Most people might be surprised by this, but I'm still fairly more trusting in the value of government and institutions than Daniel Ellsberg, who has just been an extraordinary crusader and a true radical in the best way for more than a generation now.
Author and former CIA officer Barry Eisler spoke at the Association of Former Intelligence Officers opposite ex-CIA and NSA director Michael Hayden on Monday. Below, an adaptation of his opening remarks about the importance of whistleblowers and government transparency. Eisler's new novel, "God's Eye View," inspired by the Snowden revelations, is available now on Amazon. Read the rest
They're not comin' for your guns, America. They're comin' for your phones. Read the rest
Boing Boing is proud to publish two original documents disclosed by Edward Snowden, in connection with "Sherlock Holmes and the Adventure of the Extraordinary Rendition," a short story written for Laura Poitras's Astro Noise exhibition
, which runs at NYC's Whitney Museum of American Art from Feb 5 to May 1, 2016.
The war on encryption waged by the F.B.I. and other intelligence agencies is unnecessary, because the data trails we voluntarily leak allow “Internet of Things” devices and social media networks to track us in ways the government can access.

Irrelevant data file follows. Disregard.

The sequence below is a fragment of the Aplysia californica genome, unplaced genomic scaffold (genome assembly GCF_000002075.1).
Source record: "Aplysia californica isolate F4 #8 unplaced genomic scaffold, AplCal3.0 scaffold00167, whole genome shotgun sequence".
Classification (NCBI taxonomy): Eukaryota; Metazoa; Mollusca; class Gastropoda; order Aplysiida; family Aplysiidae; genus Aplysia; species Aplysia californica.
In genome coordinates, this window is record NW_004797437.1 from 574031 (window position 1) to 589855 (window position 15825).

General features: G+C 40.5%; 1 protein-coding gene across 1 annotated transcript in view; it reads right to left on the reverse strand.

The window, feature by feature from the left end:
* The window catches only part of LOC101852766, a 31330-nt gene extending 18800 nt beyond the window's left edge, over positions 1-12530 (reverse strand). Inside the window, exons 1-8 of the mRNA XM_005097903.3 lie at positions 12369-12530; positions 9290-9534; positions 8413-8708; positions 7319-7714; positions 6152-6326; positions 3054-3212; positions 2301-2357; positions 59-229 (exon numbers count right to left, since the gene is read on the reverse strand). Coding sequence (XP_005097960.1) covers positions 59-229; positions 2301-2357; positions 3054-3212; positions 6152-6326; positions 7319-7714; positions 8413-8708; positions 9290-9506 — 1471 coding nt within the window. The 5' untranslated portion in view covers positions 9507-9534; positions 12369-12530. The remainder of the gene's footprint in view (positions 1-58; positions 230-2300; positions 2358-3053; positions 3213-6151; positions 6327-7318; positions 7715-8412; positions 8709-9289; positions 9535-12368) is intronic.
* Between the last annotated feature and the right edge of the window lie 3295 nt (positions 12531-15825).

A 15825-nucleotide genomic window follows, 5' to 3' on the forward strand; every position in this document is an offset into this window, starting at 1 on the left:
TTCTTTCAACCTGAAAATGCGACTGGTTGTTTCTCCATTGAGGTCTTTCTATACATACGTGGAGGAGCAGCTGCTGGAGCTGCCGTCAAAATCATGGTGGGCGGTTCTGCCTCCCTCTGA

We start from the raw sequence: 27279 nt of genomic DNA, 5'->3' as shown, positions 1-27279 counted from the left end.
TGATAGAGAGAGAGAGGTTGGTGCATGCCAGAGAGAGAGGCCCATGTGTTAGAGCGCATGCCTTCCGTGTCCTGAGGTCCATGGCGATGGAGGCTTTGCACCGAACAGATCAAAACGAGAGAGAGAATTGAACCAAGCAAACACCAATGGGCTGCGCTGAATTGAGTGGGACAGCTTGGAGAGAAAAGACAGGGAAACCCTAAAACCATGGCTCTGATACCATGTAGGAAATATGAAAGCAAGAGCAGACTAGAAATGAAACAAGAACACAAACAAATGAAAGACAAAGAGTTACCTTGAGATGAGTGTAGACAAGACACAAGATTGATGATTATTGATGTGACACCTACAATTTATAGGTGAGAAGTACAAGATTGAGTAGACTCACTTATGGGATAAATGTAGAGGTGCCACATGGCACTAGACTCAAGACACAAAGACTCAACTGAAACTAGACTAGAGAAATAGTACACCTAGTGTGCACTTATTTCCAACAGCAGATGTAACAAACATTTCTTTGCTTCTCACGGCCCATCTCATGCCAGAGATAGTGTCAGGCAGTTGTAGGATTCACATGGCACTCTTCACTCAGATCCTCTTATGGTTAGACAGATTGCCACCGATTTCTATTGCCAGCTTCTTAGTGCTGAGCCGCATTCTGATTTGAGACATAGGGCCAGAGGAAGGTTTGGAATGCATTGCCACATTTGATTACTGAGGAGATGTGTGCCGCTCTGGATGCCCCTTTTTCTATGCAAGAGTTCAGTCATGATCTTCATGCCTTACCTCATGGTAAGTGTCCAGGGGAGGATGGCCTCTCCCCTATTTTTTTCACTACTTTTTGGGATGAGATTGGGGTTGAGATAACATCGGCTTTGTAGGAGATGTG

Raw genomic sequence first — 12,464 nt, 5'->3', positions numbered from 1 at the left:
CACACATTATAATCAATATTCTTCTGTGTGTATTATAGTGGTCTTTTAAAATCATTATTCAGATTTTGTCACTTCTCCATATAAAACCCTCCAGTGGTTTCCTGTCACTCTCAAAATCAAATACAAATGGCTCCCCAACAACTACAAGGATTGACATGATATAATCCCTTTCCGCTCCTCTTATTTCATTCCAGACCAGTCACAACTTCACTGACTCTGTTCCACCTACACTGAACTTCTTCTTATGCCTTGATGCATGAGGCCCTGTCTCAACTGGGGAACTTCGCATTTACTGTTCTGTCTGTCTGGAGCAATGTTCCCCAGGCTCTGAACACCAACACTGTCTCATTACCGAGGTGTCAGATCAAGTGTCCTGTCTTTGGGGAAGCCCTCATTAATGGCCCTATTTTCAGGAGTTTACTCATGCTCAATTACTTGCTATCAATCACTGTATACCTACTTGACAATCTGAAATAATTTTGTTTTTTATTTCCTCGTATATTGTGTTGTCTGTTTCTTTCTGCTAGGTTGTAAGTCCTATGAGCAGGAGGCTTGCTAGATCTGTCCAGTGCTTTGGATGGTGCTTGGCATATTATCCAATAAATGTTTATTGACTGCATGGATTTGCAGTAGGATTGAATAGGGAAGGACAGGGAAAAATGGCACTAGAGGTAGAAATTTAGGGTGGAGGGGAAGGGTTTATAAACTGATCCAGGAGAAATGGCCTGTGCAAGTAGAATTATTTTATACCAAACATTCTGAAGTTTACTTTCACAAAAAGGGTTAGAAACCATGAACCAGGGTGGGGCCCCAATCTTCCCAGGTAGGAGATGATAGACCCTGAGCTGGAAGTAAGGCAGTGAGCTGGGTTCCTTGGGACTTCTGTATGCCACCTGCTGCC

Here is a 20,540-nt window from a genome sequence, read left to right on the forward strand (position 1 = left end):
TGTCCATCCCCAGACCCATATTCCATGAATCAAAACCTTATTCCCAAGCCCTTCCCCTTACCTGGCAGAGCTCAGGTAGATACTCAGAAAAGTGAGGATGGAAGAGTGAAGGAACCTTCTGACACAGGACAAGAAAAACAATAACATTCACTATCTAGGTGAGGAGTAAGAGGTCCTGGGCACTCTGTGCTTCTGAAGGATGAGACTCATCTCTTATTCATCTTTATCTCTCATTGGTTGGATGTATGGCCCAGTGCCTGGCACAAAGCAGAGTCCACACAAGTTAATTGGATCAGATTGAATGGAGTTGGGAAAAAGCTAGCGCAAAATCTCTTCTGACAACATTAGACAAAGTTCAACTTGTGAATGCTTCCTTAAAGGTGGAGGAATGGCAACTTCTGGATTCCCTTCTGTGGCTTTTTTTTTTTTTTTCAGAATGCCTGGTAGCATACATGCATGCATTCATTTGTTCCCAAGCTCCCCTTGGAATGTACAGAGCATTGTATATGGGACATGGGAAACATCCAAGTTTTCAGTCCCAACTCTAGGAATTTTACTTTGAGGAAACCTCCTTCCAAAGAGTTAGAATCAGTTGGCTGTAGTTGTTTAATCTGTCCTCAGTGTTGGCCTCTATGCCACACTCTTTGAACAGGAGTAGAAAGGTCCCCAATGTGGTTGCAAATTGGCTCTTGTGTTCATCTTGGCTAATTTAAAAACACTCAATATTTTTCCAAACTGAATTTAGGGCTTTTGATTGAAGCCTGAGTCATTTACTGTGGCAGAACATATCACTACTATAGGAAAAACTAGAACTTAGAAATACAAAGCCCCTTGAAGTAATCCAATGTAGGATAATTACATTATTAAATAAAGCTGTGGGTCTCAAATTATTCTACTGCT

That's the short version of what's in “Don’t Panic: Making Progress on the ‘Going Dark’ Debate,” a study published today by the Berkman Center for Internet and Society at Harvard. Read the rest
“Edward Snowdenhands, you guys. EDWARD SNOWDENHANDS.” Read the rest
Reporters and press freedom advocates from around the world have signed on to support Netzpolitik and condemn the German government's outrageous investigation.
Freedom of the Press Foundation this week filed a Freedom of Information Act (FOIA) lawsuit against the Justice Department over their unpublished rules for using National Security Letters and so-called informal “exigent letters” to conduct surveillance of journalists. Read the rest
The Wall Street Journal just discovered what some of us have known for a long time: Moxie Marlinspike is really cool, and the work he does is important. Read the rest
If you haven't seen it, you owe it to yourself to do so now.
On October 6th, New Zealand police raided the house of one of the country’s best independent investigative journalists, Nicky Hager, seizing many of his family’s belongings and his reporting equipment—all in the search for one of his sources. This is a flagrant violation of basic press freedom rights, and today we are announcing a campaign to assist Hager in raising money for his legal defense. Read the rest
“What the government has failed to grasp is that Chelsea Manning and Snowden’s leaks are not isolated incidents – or, at least they won’t be when we look back on this era 10 years from now.”